ELIZABETHTOWN, Pa. -- Coaches are continually building programs from obscurity to contender, but few get to stamp their mark on the rise of an athletic department. Forty-second-year women's basketball head coach, and associate director of athletics, Yvonne Kauffman is one of those few. Kauffman has served Elizabethtown College for over five decades, as coach, educator and administrator. Thursday morning she announced what many close to her have known, that she plans to retire following the 2011-12 academic year.

Those who have followed Elizabethtown Athletics can point to over 1,130 career wins divided amongst women's basketball, field hockey and women's tennis as a definer of Kauffman's career. Or they can single out NCAA Division III Women's Basketball National Championships in 1982 and 1989. All accomplishments hold their own special place, says Kauffman, but it's been about much more than that.

“Every year was special. All the trips, all the student-athletes that I had a chance to teach or coach, kids telling me that if it weren't for me [recruiting them] they may not have gone to college,” reflected Kauffman. “Those things really stuck with me through the years.”

After attending nearby Manheim Central High School, Kauffman headed south to Virginia, where she did her undergraduate studies at Bridgewater College. She credits one of her mentors, Allegra Hess, as being the one to push her in that direction. “I knew I wanted to be a physical education teacher from about sixth grade on,” noted Kauffman. “Allegra was my field hockey coach at MCHS and I looked up to her. I ended up going to Bridgewater like she had, and she came here [to Elizabethtown College] to coach the women's basketball team following my senior year.”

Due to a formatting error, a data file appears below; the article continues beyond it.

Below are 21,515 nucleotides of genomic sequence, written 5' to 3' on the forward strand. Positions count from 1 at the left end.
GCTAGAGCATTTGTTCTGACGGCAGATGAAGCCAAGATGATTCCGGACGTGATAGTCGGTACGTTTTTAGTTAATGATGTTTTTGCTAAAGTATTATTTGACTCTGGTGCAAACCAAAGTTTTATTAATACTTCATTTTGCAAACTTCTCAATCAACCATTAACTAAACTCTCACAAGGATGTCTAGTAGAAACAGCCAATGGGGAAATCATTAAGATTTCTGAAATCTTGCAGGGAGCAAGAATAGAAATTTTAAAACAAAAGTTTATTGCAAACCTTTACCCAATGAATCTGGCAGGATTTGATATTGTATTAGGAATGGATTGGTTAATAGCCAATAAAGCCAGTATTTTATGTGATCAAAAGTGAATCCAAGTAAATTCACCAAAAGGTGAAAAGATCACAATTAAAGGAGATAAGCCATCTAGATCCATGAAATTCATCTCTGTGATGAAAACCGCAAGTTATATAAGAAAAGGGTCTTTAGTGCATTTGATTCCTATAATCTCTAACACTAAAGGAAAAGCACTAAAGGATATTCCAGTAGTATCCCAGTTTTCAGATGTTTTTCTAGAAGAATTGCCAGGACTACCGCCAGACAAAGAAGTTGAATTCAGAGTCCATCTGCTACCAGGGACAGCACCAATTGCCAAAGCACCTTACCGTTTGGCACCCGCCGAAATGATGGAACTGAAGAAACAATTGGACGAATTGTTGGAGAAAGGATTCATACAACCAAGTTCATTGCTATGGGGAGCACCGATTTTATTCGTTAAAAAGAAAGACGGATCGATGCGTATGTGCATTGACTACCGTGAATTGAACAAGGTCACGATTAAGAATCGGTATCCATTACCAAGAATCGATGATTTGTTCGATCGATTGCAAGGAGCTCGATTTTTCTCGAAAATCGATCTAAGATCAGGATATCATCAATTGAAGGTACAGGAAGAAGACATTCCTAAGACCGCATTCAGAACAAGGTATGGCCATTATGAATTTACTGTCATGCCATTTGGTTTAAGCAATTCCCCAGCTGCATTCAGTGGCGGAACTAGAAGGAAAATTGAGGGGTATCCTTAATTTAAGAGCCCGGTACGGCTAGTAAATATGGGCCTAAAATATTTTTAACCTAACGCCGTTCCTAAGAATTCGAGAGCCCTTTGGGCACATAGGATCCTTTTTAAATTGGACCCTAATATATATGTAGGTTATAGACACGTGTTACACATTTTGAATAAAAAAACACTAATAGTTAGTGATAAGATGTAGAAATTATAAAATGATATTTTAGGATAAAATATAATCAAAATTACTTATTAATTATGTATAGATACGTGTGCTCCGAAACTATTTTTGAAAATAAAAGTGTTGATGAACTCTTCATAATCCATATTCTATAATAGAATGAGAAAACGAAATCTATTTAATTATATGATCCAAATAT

Kauffman played all three sports she would coach at Elizabethtown under Laura Mapp at Bridgewater. She arrived back in Central Pennsylvania following her graduation in 1966 and immediately began teaching physical education classes at E-town that fall. A year later, Kauffman took the reins of the field hockey program. In 1970 she began coaching both the women's basketball and tennis teams.

Success quickly followed the standout athlete. Kauffman compiled 346 victories with the hockey team, including three Middle Atlantic Conference Championships (1975, 1978 and 1987), seven NCAA tournament appearances and trips to the AIAW Final Four (1980) and NCAA Division III Final Four (1981). She spent 33 seasons with the field hockey team before stepping aside following the 2000 season, in which she was also named Commonwealth Coach of the Year.

In her 14 years as the tennis coach the Blue Jays turned in four unbeaten seasons and were MAC Runners-Up in 1983. Beckie Donecker '82 won an NCAA Division III Singles National Championship under the tutelage of Kauffman during her senior year and teamed with Jen Haifley '81 to win an AIAW Doubles title in 1981.

Each of her teams and many of those individuals whose lives she has had the chance to impact all resonate with Kauffman, but her coaching legacy was unquestionably laid while commanding the sideline at Thompson Gymnasium as leader of the women's basketball program.